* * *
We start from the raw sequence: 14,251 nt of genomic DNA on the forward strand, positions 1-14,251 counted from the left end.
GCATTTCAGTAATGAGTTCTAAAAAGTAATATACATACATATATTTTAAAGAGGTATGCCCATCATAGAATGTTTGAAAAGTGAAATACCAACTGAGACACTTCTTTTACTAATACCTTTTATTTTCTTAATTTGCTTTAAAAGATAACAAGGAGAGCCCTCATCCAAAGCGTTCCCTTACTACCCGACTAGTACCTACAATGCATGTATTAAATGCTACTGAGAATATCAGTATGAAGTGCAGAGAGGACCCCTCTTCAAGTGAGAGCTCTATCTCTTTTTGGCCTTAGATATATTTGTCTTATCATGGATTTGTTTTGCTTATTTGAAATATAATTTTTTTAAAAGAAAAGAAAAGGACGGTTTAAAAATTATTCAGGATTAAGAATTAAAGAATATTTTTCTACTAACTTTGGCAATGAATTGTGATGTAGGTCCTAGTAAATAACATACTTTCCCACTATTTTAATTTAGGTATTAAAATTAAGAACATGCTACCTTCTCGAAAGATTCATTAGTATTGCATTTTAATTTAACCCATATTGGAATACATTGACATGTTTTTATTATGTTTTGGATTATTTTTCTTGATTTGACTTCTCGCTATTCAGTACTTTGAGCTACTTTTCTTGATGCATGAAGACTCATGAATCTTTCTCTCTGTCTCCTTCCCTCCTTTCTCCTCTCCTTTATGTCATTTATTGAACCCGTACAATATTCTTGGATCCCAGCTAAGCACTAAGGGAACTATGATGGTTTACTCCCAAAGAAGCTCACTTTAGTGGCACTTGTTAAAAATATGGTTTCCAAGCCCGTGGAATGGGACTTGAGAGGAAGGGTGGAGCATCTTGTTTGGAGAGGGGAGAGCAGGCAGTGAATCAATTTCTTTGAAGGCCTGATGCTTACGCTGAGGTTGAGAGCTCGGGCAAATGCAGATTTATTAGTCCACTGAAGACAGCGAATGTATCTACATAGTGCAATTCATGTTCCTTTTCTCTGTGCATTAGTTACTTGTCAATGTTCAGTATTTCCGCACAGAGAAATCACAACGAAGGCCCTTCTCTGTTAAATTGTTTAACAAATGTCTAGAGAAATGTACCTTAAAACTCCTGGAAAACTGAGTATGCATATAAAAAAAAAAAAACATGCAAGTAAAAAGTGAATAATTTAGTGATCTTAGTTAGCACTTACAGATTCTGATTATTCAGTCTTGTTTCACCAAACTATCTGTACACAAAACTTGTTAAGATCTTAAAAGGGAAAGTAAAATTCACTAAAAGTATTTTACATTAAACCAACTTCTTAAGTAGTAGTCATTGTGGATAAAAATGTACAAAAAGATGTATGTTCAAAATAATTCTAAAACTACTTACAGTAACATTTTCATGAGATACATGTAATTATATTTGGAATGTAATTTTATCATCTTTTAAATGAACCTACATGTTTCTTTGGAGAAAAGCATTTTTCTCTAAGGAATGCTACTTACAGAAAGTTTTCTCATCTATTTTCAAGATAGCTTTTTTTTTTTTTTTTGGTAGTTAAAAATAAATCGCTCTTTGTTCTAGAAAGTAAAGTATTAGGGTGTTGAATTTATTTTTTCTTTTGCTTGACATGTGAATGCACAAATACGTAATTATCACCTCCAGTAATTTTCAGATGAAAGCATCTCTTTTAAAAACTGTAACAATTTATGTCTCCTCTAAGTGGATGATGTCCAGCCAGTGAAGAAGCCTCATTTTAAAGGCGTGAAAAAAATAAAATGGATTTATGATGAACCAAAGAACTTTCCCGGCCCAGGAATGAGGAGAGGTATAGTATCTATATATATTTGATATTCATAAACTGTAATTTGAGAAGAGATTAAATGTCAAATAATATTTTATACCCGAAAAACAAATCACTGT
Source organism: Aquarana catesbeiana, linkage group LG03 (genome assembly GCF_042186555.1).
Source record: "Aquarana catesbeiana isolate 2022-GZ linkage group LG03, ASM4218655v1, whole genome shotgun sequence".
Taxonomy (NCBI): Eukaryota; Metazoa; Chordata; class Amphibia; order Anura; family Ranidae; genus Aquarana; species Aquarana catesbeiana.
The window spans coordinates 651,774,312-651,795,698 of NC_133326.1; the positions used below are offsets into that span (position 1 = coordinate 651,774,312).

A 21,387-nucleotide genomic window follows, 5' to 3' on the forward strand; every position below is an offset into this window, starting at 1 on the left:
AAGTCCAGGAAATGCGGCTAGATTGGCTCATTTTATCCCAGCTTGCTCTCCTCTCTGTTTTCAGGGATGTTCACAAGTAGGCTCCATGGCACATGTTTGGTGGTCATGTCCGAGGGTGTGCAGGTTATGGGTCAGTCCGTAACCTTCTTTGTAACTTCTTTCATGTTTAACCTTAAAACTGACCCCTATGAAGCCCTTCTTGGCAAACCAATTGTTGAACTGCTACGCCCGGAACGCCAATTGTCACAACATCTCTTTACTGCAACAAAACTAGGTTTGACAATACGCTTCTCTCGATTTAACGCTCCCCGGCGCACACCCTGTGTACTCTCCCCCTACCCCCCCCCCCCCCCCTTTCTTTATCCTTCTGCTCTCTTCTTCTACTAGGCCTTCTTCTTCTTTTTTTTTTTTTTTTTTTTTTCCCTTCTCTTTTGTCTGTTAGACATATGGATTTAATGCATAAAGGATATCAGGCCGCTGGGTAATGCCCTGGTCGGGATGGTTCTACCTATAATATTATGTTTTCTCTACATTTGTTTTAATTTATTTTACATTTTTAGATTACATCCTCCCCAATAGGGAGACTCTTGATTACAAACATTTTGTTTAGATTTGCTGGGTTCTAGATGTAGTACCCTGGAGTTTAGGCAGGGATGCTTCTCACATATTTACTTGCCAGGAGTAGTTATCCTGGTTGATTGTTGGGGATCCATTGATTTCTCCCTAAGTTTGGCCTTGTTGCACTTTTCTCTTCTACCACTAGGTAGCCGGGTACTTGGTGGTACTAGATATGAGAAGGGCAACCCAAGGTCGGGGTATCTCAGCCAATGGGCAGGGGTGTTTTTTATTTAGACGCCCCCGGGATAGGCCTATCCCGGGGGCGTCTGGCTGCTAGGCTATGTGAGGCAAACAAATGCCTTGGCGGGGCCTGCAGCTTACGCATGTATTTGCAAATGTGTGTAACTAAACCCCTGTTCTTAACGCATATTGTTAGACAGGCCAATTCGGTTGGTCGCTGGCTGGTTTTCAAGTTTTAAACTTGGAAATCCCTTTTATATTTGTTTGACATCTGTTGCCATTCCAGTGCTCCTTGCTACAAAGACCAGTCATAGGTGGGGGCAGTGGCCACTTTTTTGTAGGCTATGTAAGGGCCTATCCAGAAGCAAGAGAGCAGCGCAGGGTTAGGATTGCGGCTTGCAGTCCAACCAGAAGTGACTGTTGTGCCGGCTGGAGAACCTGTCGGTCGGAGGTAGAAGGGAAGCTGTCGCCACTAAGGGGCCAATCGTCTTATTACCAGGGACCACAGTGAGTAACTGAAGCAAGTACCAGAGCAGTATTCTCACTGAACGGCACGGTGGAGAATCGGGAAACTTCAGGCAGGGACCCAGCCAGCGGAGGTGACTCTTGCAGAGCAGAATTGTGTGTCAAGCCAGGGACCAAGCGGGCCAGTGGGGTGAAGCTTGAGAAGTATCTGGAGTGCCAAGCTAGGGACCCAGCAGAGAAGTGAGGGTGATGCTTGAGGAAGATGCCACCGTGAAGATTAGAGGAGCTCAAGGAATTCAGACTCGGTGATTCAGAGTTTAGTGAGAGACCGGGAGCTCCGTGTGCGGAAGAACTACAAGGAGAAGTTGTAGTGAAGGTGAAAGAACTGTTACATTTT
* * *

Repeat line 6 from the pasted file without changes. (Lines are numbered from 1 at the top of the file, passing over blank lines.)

The window spans coordinates 651,774,312-651,795,698 of NC_133326.1; the positions used below are offsets into that span (position 1 = coordinate 651,774,312).